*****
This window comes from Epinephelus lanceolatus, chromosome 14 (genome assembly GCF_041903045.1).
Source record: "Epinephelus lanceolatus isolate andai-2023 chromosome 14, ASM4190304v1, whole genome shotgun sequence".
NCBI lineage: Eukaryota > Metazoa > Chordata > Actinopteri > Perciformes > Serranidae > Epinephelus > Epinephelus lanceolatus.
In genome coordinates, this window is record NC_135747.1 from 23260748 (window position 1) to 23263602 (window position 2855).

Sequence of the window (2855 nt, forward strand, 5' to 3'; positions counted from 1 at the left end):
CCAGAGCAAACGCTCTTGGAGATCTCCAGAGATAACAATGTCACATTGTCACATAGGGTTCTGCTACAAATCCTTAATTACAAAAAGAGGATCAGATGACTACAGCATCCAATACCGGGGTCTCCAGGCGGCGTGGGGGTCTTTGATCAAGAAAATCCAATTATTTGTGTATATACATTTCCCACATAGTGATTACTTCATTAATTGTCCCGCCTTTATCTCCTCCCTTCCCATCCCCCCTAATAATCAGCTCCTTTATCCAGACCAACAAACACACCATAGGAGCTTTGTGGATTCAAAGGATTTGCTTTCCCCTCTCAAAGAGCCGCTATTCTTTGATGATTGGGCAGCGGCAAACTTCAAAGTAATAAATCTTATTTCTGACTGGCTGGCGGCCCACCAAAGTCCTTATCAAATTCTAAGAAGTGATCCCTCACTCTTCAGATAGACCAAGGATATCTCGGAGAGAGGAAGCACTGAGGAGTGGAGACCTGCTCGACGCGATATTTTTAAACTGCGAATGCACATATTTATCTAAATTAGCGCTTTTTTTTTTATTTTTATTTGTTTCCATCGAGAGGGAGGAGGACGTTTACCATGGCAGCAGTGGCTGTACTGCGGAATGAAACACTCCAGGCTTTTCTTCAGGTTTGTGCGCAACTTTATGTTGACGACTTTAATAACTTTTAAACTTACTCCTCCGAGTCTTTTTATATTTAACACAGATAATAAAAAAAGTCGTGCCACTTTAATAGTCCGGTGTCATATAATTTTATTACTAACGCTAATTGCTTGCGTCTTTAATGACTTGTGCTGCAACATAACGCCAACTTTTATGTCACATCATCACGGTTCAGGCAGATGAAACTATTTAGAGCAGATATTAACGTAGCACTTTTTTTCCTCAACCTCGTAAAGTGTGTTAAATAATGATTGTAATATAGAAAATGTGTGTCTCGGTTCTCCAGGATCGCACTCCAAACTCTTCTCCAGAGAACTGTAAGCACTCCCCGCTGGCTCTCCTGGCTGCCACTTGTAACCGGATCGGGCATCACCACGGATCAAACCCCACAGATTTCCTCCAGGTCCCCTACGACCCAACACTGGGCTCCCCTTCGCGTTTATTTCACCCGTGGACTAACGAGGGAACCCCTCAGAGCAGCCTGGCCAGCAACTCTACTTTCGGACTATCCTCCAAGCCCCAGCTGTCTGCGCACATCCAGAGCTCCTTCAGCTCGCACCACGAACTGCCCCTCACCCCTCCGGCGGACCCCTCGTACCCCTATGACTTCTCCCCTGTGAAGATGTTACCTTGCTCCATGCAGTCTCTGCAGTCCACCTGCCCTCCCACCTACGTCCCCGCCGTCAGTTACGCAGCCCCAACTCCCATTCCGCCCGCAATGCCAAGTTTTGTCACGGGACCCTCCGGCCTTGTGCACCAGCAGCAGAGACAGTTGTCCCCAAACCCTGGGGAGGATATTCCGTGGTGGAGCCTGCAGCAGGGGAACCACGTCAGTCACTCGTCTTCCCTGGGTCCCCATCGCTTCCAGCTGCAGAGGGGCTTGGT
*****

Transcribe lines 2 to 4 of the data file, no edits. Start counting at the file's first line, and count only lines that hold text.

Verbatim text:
Source record: "Epinephelus lanceolatus isolate andai-2023 chromosome 14, ASM4190304v1, whole genome shotgun sequence".
NCBI lineage: Eukaryota > Metazoa > Chordata > Actinopteri > Perciformes > Serranidae > Epinephelus > Epinephelus lanceolatus.
In genome coordinates, this window is record NC_135747.1 from 23260748 (window position 1) to 23263602 (window position 2855).